Thinking of Guatemala

Tomorrow, Thrums Books’ photographer Joe Coca and I are flying to Guatemala where we’ll wend our way to rainy Panajachel. Yes, we’re working on another book! It’s hard to keep track, isn’t it? Morocco, China, the Navajo Nation, Guatemala. We’re covering all the textile bases.

For this month’s featured textile museum it seemed fitting, given our locale, to highlight the Museo Ixchel del Traje Indigena (Ixchel Museum of Indigenous Dress) in Guatemala City. I first learned of this museum through Deborah Chandler and Teresa Cordon’s book Traditional Weavers of Guatemala, where they cite it as an important supportive organization for traditional Maya textiles and also a place where some of the weavers featured in the book are able to sell their work.


Museo Ixchel is a private, non-profit whose goal is to “collect, preserve, document, rescue, exhibit and educate around the indigenous Guatemalan textile tradition, highlighting its cultural, technical, and artistic value.”


The museum has an amazing collection highlighting the work from the indigenous communities of Guatemala. It includes almost 8,000 pieces dating from the end of the 19th Century to today. The items, primarily textiles, originate from 147 towns and 34 villages; 181 communities are represented. The main collection consists of a variety of everyday and ceremonial items: huipils, skirts, shawls, cintas and tocoyales (ribbons and bands for the head), jackets, capes, tablecloths, blankets, pañitos ceremoniales (ceremonial cloths), and much more.

Ceremonial huipil from San Martin Jilotepeque, 1920. From the collection of the Museo Ixchel.

Education & Exhibitions

Museo Ixchel offers a variety of classes for children and adults alike to inspire enthusiasm about the culture and the techniques related to traditional Guatemalan textiles–everything from backstrap weaving for elementary school students to embroidery workshops for university students. Related to the educational activities are the permanent exhibitions that show the evolution of Guatemalan textile traditions from pre-Hispanic times to the present. Additional rotating exhibitions feature specific aspects of the general collection.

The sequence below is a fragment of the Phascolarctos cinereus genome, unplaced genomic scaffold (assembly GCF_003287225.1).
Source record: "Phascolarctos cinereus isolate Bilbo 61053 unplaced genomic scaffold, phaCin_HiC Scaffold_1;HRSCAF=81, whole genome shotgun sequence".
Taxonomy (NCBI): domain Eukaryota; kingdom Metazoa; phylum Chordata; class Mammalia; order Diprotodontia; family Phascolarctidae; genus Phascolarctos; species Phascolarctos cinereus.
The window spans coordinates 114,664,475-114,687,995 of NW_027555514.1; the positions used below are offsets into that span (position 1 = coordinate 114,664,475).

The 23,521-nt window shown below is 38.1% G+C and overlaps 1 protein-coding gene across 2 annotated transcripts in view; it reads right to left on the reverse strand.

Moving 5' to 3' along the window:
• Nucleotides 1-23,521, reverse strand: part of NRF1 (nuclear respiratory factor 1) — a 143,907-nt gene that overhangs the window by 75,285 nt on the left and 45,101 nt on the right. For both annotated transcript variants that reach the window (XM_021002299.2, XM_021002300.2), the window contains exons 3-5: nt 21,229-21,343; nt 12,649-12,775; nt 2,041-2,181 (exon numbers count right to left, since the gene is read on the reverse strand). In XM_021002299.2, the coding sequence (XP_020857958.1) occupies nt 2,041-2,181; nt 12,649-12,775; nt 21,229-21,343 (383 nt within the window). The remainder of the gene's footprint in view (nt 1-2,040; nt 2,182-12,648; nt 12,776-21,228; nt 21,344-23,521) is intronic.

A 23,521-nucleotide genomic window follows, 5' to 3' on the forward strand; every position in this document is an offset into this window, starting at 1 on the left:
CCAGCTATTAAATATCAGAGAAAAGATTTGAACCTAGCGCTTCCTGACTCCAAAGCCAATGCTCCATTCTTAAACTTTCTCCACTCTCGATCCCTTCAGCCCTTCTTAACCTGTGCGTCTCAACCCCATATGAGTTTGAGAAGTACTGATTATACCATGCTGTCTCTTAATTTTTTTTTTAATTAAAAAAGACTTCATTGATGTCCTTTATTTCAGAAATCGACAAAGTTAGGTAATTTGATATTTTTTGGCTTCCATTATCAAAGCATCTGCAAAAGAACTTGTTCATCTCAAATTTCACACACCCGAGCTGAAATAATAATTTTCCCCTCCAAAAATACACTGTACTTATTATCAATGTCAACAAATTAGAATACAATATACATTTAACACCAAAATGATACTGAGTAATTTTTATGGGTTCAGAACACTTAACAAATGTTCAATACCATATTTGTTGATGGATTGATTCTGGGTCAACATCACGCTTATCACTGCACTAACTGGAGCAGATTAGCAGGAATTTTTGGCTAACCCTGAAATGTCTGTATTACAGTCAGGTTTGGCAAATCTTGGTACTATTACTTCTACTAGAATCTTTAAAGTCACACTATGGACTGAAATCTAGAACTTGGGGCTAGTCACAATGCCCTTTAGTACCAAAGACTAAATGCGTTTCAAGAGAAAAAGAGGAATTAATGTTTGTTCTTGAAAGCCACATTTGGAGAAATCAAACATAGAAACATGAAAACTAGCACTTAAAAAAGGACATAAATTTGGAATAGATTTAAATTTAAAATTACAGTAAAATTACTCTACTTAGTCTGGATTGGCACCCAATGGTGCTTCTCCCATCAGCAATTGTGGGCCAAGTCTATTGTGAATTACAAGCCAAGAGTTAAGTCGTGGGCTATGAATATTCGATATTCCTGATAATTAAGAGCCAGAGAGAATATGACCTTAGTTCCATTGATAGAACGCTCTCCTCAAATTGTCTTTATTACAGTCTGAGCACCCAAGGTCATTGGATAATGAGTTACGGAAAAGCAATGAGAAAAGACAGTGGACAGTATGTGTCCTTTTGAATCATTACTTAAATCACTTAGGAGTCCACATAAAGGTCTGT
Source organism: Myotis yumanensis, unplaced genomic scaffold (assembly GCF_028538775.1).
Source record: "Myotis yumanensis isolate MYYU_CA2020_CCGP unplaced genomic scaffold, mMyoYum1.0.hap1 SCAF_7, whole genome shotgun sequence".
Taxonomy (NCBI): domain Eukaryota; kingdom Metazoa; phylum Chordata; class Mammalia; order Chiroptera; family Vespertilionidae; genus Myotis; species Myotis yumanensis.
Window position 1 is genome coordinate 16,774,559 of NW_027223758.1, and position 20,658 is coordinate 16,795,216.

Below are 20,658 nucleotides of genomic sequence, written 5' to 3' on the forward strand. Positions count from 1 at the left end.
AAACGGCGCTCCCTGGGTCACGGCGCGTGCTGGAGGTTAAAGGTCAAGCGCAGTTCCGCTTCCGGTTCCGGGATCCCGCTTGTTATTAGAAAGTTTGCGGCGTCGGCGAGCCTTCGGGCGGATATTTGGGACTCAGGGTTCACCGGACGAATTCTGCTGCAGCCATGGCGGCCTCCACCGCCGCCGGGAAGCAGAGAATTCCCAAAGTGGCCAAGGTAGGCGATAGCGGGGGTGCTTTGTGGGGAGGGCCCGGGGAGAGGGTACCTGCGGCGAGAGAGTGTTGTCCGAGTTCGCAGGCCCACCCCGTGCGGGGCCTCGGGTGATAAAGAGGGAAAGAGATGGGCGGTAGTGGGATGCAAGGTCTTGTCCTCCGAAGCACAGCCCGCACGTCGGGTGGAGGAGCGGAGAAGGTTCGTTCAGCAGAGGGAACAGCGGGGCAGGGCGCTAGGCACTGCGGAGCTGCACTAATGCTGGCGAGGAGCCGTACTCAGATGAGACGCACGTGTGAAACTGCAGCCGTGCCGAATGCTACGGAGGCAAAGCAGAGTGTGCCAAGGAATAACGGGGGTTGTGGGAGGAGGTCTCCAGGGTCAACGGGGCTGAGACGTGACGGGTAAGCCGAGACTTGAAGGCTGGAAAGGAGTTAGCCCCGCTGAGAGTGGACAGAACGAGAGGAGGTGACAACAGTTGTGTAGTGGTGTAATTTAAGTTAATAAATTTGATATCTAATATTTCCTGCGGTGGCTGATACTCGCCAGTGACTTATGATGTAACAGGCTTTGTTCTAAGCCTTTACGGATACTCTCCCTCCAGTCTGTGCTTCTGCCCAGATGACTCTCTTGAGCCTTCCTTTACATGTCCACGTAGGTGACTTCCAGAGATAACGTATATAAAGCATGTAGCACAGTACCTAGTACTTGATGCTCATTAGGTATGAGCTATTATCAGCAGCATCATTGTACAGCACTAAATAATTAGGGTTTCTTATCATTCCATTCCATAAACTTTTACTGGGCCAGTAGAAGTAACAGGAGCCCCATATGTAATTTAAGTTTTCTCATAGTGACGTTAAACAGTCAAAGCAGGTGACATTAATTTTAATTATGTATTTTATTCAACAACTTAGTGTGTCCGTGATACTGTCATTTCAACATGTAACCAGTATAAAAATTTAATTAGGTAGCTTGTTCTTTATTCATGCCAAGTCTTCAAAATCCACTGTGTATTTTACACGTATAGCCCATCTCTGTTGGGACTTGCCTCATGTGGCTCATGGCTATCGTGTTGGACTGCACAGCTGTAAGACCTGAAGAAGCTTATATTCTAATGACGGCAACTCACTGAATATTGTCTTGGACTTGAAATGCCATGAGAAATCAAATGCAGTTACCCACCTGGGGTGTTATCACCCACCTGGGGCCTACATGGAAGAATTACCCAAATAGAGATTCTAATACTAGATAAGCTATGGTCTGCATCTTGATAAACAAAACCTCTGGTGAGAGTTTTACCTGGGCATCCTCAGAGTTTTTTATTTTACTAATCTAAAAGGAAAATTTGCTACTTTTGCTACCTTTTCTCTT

Hand-embroidered ceremonial Pants from San Cristóbal Totonicapán, 1920. From the collection of the Museo Ixchel.

You can support the important work of the Museo Ixchel del Traje through the “Friends of the Ixchel Museum” which is a U.S. charitable foundation dedicated to supporting the Maya textile traditions of Guatemala and the work of the Museo Ixchel. It’s a crucial time for honoring these centuries-old traditions, and the museum would love your support.

Off to pack,

All photos courtesy of the Museo Ixchel

*** And thank you all so much for the terrific title suggestions you sent last week, and especially for the support and enthusiasm for Susan Schaefer Davis’s forthcoming book on Women Artisans of Morocco. (All will be revealed soon.)

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